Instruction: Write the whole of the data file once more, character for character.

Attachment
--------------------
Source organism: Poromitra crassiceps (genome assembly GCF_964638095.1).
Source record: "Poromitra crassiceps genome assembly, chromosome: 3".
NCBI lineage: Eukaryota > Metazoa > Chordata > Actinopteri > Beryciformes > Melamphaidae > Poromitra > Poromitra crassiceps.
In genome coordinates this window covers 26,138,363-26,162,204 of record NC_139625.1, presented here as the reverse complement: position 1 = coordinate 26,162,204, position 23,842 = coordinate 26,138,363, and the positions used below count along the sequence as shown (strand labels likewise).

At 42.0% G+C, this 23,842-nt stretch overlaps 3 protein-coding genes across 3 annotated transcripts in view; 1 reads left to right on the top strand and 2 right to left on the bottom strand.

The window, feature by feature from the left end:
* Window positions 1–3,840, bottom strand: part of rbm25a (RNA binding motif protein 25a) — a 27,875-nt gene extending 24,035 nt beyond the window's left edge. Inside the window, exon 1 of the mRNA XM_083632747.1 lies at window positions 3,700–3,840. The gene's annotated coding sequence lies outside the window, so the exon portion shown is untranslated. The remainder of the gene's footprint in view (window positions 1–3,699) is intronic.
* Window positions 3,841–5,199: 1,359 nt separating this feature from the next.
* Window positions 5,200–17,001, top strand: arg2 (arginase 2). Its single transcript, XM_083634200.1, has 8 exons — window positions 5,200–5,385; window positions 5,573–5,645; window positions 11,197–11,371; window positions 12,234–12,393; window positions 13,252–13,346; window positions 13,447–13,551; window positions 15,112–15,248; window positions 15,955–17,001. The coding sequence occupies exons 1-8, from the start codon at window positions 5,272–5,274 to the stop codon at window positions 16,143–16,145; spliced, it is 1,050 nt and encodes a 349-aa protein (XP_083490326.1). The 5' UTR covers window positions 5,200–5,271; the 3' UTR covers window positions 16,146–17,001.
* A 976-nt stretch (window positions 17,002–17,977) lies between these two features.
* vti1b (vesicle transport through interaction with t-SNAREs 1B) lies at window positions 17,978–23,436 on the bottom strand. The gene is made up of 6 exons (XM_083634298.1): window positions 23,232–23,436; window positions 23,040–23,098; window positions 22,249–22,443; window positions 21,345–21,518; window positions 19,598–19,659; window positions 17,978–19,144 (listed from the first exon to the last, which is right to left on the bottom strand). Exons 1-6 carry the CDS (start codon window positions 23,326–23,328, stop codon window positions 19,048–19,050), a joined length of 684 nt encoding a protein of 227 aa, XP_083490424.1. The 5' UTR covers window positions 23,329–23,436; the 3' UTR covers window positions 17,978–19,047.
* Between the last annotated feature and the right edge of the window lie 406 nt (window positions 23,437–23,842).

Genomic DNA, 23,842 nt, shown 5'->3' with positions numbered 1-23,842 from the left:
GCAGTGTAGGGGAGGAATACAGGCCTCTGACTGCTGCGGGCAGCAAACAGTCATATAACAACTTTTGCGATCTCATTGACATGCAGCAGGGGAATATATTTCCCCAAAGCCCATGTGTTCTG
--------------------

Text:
Source organism: Poromitra crassiceps (genome assembly GCF_964638095.1).
Source record: "Poromitra crassiceps genome assembly, chromosome: 3".
NCBI lineage: Eukaryota > Metazoa > Chordata > Actinopteri > Beryciformes > Melamphaidae > Poromitra > Poromitra crassiceps.
In genome coordinates this window covers 26,138,363-26,162,204 of record NC_139625.1, presented here as the reverse complement: position 1 = coordinate 26,162,204, position 23,842 = coordinate 26,138,363, and the positions used below count along the sequence as shown (strand labels likewise).

At 42.0% G+C, this 23,842-nt stretch overlaps 3 protein-coding genes across 3 annotated transcripts in view; 1 reads left to right on the top strand and 2 right to left on the bottom strand.

The window, feature by feature from the left end:
* Window positions 1–3,840, bottom strand: part of rbm25a (RNA binding motif protein 25a) — a 27,875-nt gene extending 24,035 nt beyond the window's left edge. Inside the window, exon 1 of the mRNA XM_083632747.1 lies at window positions 3,700–3,840. The gene's annotated coding sequence lies outside the window, so the exon portion shown is untranslated. The remainder of the gene's footprint in view (window positions 1–3,699) is intronic.
* Window positions 3,841–5,199: 1,359 nt separating this feature from the next.
* Window positions 5,200–17,001, top strand: arg2 (arginase 2). Its single transcript, XM_083634200.1, has 8 exons — window positions 5,200–5,385; window positions 5,573–5,645; window positions 11,197–11,371; window positions 12,234–12,393; window positions 13,252–13,346; window positions 13,447–13,551; window positions 15,112–15,248; window positions 15,955–17,001. The coding sequence occupies exons 1-8, from the start codon at window positions 5,272–5,274 to the stop codon at window positions 16,143–16,145; spliced, it is 1,050 nt and encodes a 349-aa protein (XP_083490326.1). The 5' UTR covers window positions 5,200–5,271; the 3' UTR covers window positions 16,146–17,001.
* A 976-nt stretch (window positions 17,002–17,977) lies between these two features.
* vti1b (vesicle transport through interaction with t-SNAREs 1B) lies at window positions 17,978–23,436 on the bottom strand. The gene is made up of 6 exons (XM_083634298.1): window positions 23,232–23,436; window positions 23,040–23,098; window positions 22,249–22,443; window positions 21,345–21,518; window positions 19,598–19,659; window positions 17,978–19,144 (listed from the first exon to the last, which is right to left on the bottom strand). Exons 1-6 carry the CDS (start codon window positions 23,326–23,328, stop codon window positions 19,048–19,050), a joined length of 684 nt encoding a protein of 227 aa, XP_083490424.1. The 5' UTR covers window positions 23,329–23,436; the 3' UTR covers window positions 17,978–19,047.
* Between the last annotated feature and the right edge of the window lie 406 nt (window positions 23,437–23,842).

Genomic DNA, 23,842 nt, shown 5'->3' with positions numbered 1-23,842 from the left:
GCAGTGTAGGGGAGGAATACAGGCCTCTGACTGCTGCGGGCAGCAAACAGTCATATAACAACTTTTGCGATCTCATTGACATGCAGCAGGGGAATATATTTCCCCAAAGCCCATGTGTTCTG